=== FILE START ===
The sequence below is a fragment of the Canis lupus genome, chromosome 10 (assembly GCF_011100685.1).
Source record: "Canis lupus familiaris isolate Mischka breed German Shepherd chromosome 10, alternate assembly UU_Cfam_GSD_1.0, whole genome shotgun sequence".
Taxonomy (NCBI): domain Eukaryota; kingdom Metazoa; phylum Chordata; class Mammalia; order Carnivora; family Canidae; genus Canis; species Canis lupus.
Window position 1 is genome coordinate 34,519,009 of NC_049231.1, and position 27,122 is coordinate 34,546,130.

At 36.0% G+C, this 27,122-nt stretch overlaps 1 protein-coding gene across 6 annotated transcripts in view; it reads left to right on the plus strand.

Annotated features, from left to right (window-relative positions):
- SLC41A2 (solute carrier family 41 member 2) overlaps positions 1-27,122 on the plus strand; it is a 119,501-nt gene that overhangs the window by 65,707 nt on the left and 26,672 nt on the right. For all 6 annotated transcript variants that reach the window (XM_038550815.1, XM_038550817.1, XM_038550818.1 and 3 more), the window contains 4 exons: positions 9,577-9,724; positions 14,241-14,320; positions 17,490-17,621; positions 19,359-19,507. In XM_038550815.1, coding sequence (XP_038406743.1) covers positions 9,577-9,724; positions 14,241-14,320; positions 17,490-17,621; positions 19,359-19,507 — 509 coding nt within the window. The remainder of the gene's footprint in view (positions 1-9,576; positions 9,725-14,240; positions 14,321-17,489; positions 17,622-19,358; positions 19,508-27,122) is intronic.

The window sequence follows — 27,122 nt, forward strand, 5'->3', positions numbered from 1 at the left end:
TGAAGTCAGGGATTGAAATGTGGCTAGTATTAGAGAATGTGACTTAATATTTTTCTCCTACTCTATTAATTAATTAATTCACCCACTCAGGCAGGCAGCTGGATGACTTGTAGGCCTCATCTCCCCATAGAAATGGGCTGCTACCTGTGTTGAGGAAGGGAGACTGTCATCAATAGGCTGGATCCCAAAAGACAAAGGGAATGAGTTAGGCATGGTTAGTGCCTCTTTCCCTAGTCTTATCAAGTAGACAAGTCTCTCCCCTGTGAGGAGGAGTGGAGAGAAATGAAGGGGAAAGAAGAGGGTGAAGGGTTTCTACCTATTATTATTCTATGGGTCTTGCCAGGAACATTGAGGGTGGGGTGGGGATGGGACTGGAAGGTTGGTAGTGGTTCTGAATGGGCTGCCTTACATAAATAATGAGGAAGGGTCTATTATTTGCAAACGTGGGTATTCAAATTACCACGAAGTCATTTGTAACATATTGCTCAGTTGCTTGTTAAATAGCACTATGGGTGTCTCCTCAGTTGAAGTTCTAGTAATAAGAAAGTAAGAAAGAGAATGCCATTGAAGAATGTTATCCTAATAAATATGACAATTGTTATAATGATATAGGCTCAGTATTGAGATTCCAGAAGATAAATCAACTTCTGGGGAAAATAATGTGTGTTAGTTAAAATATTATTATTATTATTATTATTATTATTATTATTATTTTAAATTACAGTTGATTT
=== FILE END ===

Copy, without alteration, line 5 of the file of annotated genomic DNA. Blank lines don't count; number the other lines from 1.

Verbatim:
At 36.0% G+C, this 27,122-nt stretch overlaps 1 protein-coding gene across 6 annotated transcripts in view; it reads left to right on the plus strand.